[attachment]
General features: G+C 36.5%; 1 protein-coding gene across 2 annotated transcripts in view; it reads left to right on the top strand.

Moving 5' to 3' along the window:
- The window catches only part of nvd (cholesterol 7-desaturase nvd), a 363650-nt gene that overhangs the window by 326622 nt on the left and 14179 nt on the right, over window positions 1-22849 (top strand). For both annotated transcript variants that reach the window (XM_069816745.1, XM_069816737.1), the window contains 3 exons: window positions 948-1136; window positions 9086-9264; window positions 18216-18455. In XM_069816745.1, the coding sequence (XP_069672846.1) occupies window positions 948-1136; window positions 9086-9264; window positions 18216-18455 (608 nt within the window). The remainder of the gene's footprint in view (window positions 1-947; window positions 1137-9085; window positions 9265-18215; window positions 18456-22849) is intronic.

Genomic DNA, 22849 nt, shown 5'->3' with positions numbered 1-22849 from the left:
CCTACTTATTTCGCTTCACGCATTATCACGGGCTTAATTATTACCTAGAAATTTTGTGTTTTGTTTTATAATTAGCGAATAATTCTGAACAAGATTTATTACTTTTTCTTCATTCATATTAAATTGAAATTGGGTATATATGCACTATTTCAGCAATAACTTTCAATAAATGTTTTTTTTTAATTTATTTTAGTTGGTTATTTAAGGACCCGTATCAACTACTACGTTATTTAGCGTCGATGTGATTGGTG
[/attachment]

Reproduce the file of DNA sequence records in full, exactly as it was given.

General features: G+C 36.5%; 1 protein-coding gene across 2 annotated transcripts in view; it reads left to right on the top strand.

Moving 5' to 3' along the window:
- The window catches only part of nvd (cholesterol 7-desaturase nvd), a 363650-nt gene that overhangs the window by 326622 nt on the left and 14179 nt on the right, over window positions 1-22849 (top strand). For both annotated transcript variants that reach the window (XM_069816745.1, XM_069816737.1), the window contains 3 exons: window positions 948-1136; window positions 9086-9264; window positions 18216-18455. In XM_069816745.1, the coding sequence (XP_069672846.1) occupies window positions 948-1136; window positions 9086-9264; window positions 18216-18455 (608 nt within the window). The remainder of the gene's footprint in view (window positions 1-947; window positions 1137-9085; window positions 9265-18215; window positions 18456-22849) is intronic.

Genomic DNA, 22849 nt, shown 5'->3' with positions numbered 1-22849 from the left:
CCTACTTATTTCGCTTCACGCATTATCACGGGCTTAATTATTACCTAGAAATTTTGTGTTTTGTTTTATAATTAGCGAATAATTCTGAACAAGATTTATTACTTTTTCTTCATTCATATTAAATTGAAATTGGGTATATATGCACTATTTCAGCAATAACTTTCAATAAATGTTTTTTTTTAATTTATTTTAGTTGGTTATTTAAGGACCCGTATCAACTACTACGTTATTTAGCGTCGATGTGATTGGTG